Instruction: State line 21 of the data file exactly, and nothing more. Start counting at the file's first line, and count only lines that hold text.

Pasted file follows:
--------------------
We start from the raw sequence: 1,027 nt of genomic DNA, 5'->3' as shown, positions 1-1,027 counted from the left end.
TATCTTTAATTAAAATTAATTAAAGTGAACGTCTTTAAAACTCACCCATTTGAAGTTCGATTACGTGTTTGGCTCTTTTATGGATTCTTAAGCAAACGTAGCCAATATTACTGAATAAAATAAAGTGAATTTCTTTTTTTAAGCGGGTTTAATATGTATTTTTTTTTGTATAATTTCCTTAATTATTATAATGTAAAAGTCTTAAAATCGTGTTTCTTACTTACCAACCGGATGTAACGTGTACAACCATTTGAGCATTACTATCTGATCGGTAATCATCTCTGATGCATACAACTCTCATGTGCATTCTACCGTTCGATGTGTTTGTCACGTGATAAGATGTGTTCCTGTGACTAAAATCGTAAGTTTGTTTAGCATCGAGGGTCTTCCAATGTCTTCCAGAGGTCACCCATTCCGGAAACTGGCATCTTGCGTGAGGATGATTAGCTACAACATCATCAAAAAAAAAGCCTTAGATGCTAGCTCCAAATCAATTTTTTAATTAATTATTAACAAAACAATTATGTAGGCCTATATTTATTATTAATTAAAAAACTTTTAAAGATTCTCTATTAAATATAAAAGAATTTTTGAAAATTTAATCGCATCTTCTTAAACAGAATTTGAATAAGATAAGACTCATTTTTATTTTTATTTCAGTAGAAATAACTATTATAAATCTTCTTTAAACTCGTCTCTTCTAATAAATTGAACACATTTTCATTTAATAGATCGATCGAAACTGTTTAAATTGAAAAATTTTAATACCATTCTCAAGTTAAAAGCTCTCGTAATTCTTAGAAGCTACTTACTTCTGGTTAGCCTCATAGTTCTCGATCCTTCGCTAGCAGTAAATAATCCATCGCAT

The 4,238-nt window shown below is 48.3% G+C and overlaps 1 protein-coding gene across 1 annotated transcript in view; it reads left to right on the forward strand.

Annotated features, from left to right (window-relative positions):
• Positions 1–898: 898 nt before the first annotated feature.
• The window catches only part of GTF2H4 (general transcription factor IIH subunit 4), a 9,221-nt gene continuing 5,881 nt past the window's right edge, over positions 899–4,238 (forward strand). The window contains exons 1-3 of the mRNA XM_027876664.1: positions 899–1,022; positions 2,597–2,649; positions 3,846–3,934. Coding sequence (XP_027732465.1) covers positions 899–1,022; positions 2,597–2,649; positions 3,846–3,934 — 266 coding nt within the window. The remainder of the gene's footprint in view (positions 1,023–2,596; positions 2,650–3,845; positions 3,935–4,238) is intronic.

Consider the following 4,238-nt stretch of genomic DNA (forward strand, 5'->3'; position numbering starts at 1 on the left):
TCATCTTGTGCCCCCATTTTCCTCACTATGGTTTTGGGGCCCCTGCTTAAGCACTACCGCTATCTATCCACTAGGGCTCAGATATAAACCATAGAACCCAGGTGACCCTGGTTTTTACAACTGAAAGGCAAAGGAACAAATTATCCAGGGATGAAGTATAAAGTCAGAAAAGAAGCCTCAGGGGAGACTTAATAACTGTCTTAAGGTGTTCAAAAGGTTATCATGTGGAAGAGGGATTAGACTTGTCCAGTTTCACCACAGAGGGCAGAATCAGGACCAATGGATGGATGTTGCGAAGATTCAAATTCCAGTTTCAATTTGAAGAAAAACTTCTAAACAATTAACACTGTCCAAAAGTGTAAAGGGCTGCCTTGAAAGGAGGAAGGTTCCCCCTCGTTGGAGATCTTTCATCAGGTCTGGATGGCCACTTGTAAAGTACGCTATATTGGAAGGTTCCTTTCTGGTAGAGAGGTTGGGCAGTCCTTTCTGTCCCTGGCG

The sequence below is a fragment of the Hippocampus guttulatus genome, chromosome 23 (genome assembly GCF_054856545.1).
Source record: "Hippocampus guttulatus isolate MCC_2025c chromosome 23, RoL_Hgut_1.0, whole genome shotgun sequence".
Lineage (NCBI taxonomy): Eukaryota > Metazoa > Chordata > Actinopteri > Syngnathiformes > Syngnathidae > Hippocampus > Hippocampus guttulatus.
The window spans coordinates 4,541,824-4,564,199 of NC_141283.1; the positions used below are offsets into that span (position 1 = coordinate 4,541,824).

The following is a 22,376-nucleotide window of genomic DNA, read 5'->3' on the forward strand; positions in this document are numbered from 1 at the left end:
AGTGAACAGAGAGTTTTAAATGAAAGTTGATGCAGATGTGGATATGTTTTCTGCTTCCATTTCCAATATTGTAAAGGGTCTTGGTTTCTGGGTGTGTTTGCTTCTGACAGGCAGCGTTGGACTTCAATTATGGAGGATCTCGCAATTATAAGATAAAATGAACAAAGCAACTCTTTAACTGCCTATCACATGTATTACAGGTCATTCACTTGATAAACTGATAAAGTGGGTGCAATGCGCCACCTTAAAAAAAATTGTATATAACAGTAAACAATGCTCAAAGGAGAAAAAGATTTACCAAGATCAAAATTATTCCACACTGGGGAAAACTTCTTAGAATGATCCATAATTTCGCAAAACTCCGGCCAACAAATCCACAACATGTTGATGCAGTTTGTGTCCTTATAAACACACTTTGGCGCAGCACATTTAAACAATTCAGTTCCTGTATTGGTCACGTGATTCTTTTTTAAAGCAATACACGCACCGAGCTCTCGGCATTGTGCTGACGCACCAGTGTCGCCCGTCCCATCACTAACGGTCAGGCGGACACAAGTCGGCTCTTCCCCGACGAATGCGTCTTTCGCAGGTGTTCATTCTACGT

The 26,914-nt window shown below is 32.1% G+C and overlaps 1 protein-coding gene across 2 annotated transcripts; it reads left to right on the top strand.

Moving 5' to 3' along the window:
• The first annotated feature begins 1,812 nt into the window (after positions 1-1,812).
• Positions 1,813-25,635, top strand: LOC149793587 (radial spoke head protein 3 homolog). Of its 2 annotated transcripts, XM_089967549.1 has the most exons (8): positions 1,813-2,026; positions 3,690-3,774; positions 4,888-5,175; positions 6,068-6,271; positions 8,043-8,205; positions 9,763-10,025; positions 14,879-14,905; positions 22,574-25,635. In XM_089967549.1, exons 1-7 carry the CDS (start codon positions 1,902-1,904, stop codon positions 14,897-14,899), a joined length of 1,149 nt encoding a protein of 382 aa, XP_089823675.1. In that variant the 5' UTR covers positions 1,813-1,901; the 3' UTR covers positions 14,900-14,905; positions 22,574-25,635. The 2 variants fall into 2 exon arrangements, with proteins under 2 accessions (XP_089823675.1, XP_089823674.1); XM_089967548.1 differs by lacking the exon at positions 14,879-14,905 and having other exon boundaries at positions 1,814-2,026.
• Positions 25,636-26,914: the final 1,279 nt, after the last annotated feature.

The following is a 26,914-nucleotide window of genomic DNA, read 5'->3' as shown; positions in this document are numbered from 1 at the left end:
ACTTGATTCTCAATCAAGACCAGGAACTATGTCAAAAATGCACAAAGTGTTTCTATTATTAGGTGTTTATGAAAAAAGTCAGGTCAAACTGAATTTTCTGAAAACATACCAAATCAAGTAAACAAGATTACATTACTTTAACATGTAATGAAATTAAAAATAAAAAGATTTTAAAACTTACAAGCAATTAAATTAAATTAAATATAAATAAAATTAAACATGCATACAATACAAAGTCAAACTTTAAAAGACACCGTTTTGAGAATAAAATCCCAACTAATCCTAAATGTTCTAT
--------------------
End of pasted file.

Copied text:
ACTTGATTCTCAATCAAGACCAGGAACTATGTCAAAAATGCACAAAGTGTTTCTATTATTAGGTGTTTATGAAAAAAGTCAGGTCAAACTGAATTTTCTGAAAACATACCAAATCAAGTAAACAAGATTACATTACTTTAACATGTAATGAAATTAAAAATAAAAAGATTTTAAAACTTACAAGCAATTAAATTAAATTAAATATAAATAAAATTAAACATGCATACAATACAAAGTCAAACTTTAAAAGACACCGTTTTGAGAATAAAATCCCAACTAATCCTAAATGTTCTAT